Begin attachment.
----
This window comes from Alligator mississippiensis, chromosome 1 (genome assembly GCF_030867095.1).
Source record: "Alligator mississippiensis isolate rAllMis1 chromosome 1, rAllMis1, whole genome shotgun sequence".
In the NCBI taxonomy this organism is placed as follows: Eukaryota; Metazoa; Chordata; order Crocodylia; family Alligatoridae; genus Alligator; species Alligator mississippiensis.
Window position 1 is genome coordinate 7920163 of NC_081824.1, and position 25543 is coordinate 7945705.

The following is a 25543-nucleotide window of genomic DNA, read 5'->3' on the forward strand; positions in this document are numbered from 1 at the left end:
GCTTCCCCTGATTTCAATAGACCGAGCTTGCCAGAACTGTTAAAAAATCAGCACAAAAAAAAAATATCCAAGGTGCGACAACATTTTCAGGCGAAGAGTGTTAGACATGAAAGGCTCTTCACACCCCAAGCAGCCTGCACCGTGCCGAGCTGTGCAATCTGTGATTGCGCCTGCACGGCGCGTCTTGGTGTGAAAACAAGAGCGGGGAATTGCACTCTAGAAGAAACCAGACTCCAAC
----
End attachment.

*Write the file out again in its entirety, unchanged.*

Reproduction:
This window comes from Alligator mississippiensis, chromosome 1 (genome assembly GCF_030867095.1).
Source record: "Alligator mississippiensis isolate rAllMis1 chromosome 1, rAllMis1, whole genome shotgun sequence".
In the NCBI taxonomy this organism is placed as follows: Eukaryota; Metazoa; Chordata; order Crocodylia; family Alligatoridae; genus Alligator; species Alligator mississippiensis.
Window position 1 is genome coordinate 7920163 of NC_081824.1, and position 25543 is coordinate 7945705.

The following is a 25543-nucleotide window of genomic DNA, read 5'->3' on the forward strand; positions in this document are numbered from 1 at the left end:
GCTTCCCCTGATTTCAATAGACCGAGCTTGCCAGAACTGTTAAAAAATCAGCACAAAAAAAAAATATCCAAGGTGCGACAACATTTTCAGGCGAAGAGTGTTAGACATGAAAGGCTCTTCACACCCCAAGCAGCCTGCACCGTGCCGAGCTGTGCAATCTGTGATTGCGCCTGCACGGCGCGTCTTGGTGTGAAAACAAGAGCGGGGAATTGCACTCTAGAAGAAACCAGACTCCAAC